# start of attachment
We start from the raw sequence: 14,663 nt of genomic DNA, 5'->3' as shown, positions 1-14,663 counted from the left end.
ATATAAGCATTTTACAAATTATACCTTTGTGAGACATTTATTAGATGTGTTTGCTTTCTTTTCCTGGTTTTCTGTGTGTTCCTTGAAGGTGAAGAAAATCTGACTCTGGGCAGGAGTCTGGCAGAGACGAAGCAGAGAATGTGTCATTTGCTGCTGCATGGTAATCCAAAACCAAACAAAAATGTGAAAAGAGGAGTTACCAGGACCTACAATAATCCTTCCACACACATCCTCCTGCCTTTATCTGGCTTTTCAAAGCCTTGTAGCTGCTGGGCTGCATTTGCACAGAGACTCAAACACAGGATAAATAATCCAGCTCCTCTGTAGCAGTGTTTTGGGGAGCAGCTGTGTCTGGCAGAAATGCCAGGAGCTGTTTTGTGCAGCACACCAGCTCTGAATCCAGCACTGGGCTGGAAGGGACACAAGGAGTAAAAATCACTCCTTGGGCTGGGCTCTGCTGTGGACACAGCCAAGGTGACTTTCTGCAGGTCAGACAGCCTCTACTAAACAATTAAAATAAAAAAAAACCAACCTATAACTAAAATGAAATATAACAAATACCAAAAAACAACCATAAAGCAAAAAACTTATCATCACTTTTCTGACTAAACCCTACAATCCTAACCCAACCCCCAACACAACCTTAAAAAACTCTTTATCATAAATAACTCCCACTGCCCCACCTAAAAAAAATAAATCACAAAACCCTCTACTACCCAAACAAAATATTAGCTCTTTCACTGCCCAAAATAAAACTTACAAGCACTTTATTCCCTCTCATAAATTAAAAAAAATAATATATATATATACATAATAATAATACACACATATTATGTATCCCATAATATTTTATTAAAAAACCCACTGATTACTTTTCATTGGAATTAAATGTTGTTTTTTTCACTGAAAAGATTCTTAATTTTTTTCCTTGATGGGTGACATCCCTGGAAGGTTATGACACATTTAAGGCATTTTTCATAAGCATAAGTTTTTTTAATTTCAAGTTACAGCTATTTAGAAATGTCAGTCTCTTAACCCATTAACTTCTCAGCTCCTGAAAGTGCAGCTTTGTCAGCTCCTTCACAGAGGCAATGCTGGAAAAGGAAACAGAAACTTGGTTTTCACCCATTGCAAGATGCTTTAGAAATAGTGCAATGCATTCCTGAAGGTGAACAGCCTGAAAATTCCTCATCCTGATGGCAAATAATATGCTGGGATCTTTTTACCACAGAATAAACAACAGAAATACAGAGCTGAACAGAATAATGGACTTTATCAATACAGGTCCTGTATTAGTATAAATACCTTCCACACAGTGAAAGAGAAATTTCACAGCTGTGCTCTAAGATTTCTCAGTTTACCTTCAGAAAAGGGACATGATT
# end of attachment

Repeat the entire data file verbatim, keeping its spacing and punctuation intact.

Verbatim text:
We start from the raw sequence: 14,663 nt of genomic DNA, 5'->3' as shown, positions 1-14,663 counted from the left end.
ATATAAGCATTTTACAAATTATACCTTTGTGAGACATTTATTAGATGTGTTTGCTTTCTTTTCCTGGTTTTCTGTGTGTTCCTTGAAGGTGAAGAAAATCTGACTCTGGGCAGGAGTCTGGCAGAGACGAAGCAGAGAATGTGTCATTTGCTGCTGCATGGTAATCCAAAACCAAACAAAAATGTGAAAAGAGGAGTTACCAGGACCTACAATAATCCTTCCACACACATCCTCCTGCCTTTATCTGGCTTTTCAAAGCCTTGTAGCTGCTGGGCTGCATTTGCACAGAGACTCAAACACAGGATAAATAATCCAGCTCCTCTGTAGCAGTGTTTTGGGGAGCAGCTGTGTCTGGCAGAAATGCCAGGAGCTGTTTTGTGCAGCACACCAGCTCTGAATCCAGCACTGGGCTGGAAGGGACACAAGGAGTAAAAATCACTCCTTGGGCTGGGCTCTGCTGTGGACACAGCCAAGGTGACTTTCTGCAGGTCAGACAGCCTCTACTAAACAATTAAAATAAAAAAAAACCAACCTATAACTAAAATGAAATATAACAAATACCAAAAAACAACCATAAAGCAAAAAACTTATCATCACTTTTCTGACTAAACCCTACAATCCTAACCCAACCCCCAACACAACCTTAAAAAACTCTTTATCATAAATAACTCCCACTGCCCCACCTAAAAAAAATAAATCACAAAACCCTCTACTACCCAAACAAAATATTAGCTCTTTCACTGCCCAAAATAAAACTTACAAGCACTTTATTCCCTCTCATAAATTAAAAAAAATAATATATATATATACATAATAATAATACACACATATTATGTATCCCATAATATTTTATTAAAAAACCCACTGATTACTTTTCATTGGAATTAAATGTTGTTTTTTTCACTGAAAAGATTCTTAATTTTTTTCCTTGATGGGTGACATCCCTGGAAGGTTATGACACATTTAAGGCATTTTTCATAAGCATAAGTTTTTTTAATTTCAAGTTACAGCTATTTAGAAATGTCAGTCTCTTAACCCATTAACTTCTCAGCTCCTGAAAGTGCAGCTTTGTCAGCTCCTTCACAGAGGCAATGCTGGAAAAGGAAACAGAAACTTGGTTTTCACCCATTGCAAGATGCTTTAGAAATAGTGCAATGCATTCCTGAAGGTGAACAGCCTGAAAATTCCTCATCCTGATGGCAAATAATATGCTGGGATCTTTTTACCACAGAATAAACAACAGAAATACAGAGCTGAACAGAATAATGGACTTTATCAATACAGGTCCTGTATTAGTATAAATACCTTCCACACAGTGAAAGAGAAATTTCACAGCTGTGCTCTAAGATTTCTCAGTTTACCTTCAGAAAAGGGACATGATT